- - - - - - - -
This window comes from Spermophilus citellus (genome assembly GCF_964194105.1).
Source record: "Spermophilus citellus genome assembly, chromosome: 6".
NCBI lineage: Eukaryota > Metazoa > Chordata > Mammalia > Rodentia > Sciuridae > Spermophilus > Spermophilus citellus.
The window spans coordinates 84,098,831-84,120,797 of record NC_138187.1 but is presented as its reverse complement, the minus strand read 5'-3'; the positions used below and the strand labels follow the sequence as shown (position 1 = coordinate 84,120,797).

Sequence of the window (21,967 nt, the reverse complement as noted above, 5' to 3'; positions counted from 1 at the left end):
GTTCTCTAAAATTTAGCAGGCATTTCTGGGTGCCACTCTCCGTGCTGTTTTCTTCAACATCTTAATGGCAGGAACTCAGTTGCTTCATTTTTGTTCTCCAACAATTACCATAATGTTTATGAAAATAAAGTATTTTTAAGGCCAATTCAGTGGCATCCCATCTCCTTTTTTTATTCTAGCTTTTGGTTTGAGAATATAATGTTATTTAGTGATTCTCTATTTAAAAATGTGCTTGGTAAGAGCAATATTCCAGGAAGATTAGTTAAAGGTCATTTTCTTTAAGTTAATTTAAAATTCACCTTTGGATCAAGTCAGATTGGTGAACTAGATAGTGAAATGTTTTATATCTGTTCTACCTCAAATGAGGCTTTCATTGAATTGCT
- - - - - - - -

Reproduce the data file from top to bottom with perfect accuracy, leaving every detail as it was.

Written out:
This window comes from Spermophilus citellus (genome assembly GCF_964194105.1).
Source record: "Spermophilus citellus genome assembly, chromosome: 6".
NCBI lineage: Eukaryota > Metazoa > Chordata > Mammalia > Rodentia > Sciuridae > Spermophilus > Spermophilus citellus.
The window spans coordinates 84,098,831-84,120,797 of record NC_138187.1 but is presented as its reverse complement, the minus strand read 5'-3'; the positions used below and the strand labels follow the sequence as shown (position 1 = coordinate 84,120,797).

Sequence of the window (21,967 nt, the reverse complement as noted above, 5' to 3'; positions counted from 1 at the left end):
GTTCTCTAAAATTTAGCAGGCATTTCTGGGTGCCACTCTCCGTGCTGTTTTCTTCAACATCTTAATGGCAGGAACTCAGTTGCTTCATTTTTGTTCTCCAACAATTACCATAATGTTTATGAAAATAAAGTATTTTTAAGGCCAATTCAGTGGCATCCCATCTCCTTTTTTTATTCTAGCTTTTGGTTTGAGAATATAATGTTATTTAGTGATTCTCTATTTAAAAATGTGCTTGGTAAGAGCAATATTCCAGGAAGATTAGTTAAAGGTCATTTTCTTTAAGTTAATTTAAAATTCACCTTTGGATCAAGTCAGATTGGTGAACTAGATAGTGAAATGTTTTATATCTGTTCTACCTCAAATGAGGCTTTCATTGAATTGCT